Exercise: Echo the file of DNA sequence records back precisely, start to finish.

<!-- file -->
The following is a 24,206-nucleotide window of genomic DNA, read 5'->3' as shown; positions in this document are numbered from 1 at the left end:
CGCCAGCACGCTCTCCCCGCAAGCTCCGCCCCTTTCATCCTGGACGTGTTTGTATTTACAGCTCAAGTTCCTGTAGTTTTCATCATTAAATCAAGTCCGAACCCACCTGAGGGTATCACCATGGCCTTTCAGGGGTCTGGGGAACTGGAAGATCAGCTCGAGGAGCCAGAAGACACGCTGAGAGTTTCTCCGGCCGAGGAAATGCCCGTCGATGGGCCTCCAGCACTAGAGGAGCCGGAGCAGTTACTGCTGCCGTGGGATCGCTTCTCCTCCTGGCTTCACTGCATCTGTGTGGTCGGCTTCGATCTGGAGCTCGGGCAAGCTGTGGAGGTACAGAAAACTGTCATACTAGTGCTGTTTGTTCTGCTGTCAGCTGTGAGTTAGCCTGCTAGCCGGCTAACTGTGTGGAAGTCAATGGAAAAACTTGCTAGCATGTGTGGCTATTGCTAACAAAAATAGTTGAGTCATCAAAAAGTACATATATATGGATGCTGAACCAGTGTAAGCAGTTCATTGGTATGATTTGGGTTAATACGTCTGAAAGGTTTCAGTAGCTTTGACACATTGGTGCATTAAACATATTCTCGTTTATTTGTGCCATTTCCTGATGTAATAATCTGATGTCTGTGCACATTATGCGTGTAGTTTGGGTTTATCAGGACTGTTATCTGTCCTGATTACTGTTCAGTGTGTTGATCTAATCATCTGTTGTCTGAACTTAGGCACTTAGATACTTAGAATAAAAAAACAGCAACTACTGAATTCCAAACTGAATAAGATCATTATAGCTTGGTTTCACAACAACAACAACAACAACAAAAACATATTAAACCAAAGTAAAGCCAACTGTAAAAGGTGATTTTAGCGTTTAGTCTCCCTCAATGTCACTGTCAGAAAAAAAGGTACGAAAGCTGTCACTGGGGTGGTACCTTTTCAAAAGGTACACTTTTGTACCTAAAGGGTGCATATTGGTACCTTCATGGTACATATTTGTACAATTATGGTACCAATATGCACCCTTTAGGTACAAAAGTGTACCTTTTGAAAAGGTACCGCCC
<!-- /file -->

The following is a 24,206-nucleotide window of genomic DNA, read 5'->3' as shown; positions in this document are numbered from 1 at the left end:
CGCCAGCACGCTCTCCCCGCAAGCTCCGCCCCTTTCATCCTGGACGTGTTTGTATTTACAGCTCAAGTTCCTGTAGTTTTCATCATTAAATCAAGTCCGAACCCACCTGAGGGTATCACCATGGCCTTTCAGGGGTCTGGGGAACTGGAAGATCAGCTCGAGGAGCCAGAAGACACGCTGAGAGTTTCTCCGGCCGAGGAAATGCCCGTCGATGGGCCTCCAGCACTAGAGGAGCCGGAGCAGTTACTGCTGCCGTGGGATCGCTTCTCCTCCTGGCTTCACTGCATCTGTGTGGTCGGCTTCGATCTGGAGCTCGGGCAAGCTGTGGAGGTACAGAAAACTGTCATACTAGTGCTGTTTGTTCTGCTGTCAGCTGTGAGTTAGCCTGCTAGCCGGCTAACTGTGTGGAAGTCAATGGAAAAACTTGCTAGCATGTGTGGCTATTGCTAACAAAAATAGTTGAGTCATCAAAAAGTACATATATATGGATGCTGAACCAGTGTAAGCAGTTCATTGGTATGATTTGGGTTAATACGTCTGAAAGGTTTCAGTAGCTTTGACACATTGGTGCATTAAACATATTCTCGTTTATTTGTGCCATTTCCTGATGTAATAATCTGATGTCTGTGCACATTATGCGTGTAGTTTGGGTTTATCAGGACTGTTATCTGTCCTGATTACTGTTCAGTGTGTTGATCTAATCATCTGTTGTCTGAACTTAGGCACTTAGATACTTAGAATAAAAAAACAGCAACTACTGAATTCCAAACTGAATAAGATCATTATAGCTTGGTTTCACAACAACAACAACAACAACAAAAACATATTAAACCAAAGTAAAGCCAACTGTAAAAGGTGATTTTAGCGTTTAGTCTCCCTCAATGTCACTGTCAGAAAAAAAGGTACGAAAGCTGTCACTGGGGTGGTACCTTTTCAAAAGGTACACTTTTGTACCTAAAGGGTGCATATTGGTACCTTCATGGTACATATTTGTACAATTATGGTACCAATATGCACCCTTTAGGTACAAAAGTGTACCTTTTGAAAAGGTACCGCCC